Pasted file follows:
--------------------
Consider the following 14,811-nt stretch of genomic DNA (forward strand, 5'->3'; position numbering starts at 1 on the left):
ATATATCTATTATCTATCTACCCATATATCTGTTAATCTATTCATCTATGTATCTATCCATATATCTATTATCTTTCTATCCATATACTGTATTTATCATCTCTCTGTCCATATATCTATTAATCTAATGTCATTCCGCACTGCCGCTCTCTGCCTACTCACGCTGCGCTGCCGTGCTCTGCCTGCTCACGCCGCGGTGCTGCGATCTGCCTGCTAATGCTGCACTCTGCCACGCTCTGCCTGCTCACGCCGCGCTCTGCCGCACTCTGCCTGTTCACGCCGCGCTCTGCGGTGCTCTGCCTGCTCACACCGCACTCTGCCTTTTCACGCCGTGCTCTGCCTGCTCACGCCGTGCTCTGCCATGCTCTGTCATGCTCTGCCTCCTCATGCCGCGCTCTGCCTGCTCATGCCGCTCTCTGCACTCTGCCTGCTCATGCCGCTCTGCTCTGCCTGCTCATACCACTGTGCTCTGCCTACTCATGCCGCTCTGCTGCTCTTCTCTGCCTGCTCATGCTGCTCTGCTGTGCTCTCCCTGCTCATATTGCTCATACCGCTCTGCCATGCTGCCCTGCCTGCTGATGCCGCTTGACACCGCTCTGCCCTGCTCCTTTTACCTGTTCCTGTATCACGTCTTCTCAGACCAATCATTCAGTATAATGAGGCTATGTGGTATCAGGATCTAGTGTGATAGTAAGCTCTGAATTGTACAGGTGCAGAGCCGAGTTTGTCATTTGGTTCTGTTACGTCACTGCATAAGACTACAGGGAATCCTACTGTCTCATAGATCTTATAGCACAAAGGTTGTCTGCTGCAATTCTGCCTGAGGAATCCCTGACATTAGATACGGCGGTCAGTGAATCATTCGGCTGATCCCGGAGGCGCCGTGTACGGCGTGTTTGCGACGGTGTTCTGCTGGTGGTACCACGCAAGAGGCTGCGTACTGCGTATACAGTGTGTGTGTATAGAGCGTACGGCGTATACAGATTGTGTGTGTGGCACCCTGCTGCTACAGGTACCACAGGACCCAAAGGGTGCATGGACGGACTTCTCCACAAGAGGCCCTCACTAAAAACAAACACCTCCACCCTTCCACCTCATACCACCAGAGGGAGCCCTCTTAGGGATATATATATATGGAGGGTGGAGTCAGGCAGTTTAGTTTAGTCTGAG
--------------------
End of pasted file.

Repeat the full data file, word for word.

Consider the following 14,811-nt stretch of genomic DNA (forward strand, 5'->3'; position numbering starts at 1 on the left):
ATATATCTATTATCTATCTACCCATATATCTGTTAATCTATTCATCTATGTATCTATCCATATATCTATTATCTTTCTATCCATATACTGTATTTATCATCTCTCTGTCCATATATCTATTAATCTAATGTCATTCCGCACTGCCGCTCTCTGCCTACTCACGCTGCGCTGCCGTGCTCTGCCTGCTCACGCCGCGGTGCTGCGATCTGCCTGCTAATGCTGCACTCTGCCACGCTCTGCCTGCTCACGCCGCGCTCTGCCGCACTCTGCCTGTTCACGCCGCGCTCTGCGGTGCTCTGCCTGCTCACACCGCACTCTGCCTTTTCACGCCGTGCTCTGCCTGCTCACGCCGTGCTCTGCCATGCTCTGTCATGCTCTGCCTCCTCATGCCGCGCTCTGCCTGCTCATGCCGCTCTCTGCACTCTGCCTGCTCATGCCGCTCTGCTCTGCCTGCTCATACCACTGTGCTCTGCCTACTCATGCCGCTCTGCTGCTCTTCTCTGCCTGCTCATGCTGCTCTGCTGTGCTCTCCCTGCTCATATTGCTCATACCGCTCTGCCATGCTGCCCTGCCTGCTGATGCCGCTTGACACCGCTCTGCCCTGCTCCTTTTACCTGTTCCTGTATCACGTCTTCTCAGACCAATCATTCAGTATAATGAGGCTATGTGGTATCAGGATCTAGTGTGATAGTAAGCTCTGAATTGTACAGGTGCAGAGCCGAGTTTGTCATTTGGTTCTGTTACGTCACTGCATAAGACTACAGGGAATCCTACTGTCTCATAGATCTTATAGCACAAAGGTTGTCTGCTGCAATTCTGCCTGAGGAATCCCTGACATTAGATACGGCGGTCAGTGAATCATTCGGCTGATCCCGGAGGCGCCGTGTACGGCGTGTTTGCGACGGTGTTCTGCTGGTGGTACCACGCAAGAGGCTGCGTACTGCGTATACAGTGTGTGTGTATAGAGCGTACGGCGTATACAGATTGTGTGTGTGGCACCCTGCTGCTACAGGTACCACAGGACCCAAAGGGTGCATGGACGGACTTCTCCACAAGAGGCCCTCACTAAAAACAAACACCTCCACCCTTCCACCTCATACCACCAGAGGGAGCCCTCTTAGGGATATATATATATGGAGGGTGGAGTCAGGCAGTTTAGTTTAGTCTGAG